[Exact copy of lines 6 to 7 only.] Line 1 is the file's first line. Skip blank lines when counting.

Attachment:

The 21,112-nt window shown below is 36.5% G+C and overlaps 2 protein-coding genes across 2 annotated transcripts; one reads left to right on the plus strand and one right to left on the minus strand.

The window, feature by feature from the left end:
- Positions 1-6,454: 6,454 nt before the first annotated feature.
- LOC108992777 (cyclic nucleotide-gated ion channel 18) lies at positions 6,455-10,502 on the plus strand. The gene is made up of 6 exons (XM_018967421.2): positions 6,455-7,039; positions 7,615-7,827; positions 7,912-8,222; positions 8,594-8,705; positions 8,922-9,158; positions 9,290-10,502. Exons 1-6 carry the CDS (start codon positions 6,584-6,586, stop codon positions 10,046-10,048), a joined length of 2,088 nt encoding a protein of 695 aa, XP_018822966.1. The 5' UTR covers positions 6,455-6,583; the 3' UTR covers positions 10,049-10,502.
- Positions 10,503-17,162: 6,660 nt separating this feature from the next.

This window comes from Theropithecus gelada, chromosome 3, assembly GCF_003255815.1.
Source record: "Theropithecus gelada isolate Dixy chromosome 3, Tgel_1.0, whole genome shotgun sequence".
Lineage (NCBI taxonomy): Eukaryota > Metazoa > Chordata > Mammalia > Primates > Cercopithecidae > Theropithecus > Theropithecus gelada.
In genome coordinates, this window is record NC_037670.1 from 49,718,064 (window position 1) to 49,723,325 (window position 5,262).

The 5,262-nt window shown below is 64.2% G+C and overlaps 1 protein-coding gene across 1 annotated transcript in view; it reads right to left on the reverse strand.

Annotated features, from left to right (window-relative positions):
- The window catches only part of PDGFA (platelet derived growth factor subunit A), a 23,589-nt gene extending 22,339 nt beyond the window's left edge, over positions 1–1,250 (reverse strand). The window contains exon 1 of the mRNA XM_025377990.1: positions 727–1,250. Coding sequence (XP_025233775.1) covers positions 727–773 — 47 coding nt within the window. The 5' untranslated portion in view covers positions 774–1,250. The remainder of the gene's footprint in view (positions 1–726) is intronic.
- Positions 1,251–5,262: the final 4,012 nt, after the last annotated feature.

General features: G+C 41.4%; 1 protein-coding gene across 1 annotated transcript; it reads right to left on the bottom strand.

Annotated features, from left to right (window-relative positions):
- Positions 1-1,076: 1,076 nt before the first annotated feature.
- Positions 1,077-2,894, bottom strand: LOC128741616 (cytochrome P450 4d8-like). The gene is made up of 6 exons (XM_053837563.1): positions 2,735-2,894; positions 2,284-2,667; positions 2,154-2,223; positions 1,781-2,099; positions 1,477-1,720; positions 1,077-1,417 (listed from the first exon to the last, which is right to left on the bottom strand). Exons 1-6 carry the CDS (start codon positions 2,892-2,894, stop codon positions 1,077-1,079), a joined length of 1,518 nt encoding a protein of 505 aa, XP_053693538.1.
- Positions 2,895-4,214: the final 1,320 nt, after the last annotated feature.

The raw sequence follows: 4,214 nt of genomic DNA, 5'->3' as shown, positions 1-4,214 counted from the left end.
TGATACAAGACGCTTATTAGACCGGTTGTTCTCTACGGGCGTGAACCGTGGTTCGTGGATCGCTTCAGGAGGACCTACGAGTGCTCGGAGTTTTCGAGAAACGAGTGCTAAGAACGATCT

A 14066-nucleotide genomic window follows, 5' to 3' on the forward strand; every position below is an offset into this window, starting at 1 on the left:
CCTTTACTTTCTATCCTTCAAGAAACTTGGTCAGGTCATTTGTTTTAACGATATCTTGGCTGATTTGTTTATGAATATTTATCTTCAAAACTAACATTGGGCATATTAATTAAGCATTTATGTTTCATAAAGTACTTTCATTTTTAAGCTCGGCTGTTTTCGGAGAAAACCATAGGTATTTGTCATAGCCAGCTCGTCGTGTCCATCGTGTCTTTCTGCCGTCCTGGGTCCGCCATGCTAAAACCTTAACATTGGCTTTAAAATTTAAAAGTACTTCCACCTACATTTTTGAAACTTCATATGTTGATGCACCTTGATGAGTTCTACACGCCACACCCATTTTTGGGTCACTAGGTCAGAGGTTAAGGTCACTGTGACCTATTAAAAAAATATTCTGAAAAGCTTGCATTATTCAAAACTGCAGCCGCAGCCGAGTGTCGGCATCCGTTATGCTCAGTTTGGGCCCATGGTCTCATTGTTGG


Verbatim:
This window comes from Theropithecus gelada, chromosome 3, assembly GCF_003255815.1.
Source record: "Theropithecus gelada isolate Dixy chromosome 3, Tgel_1.0, whole genome shotgun sequence".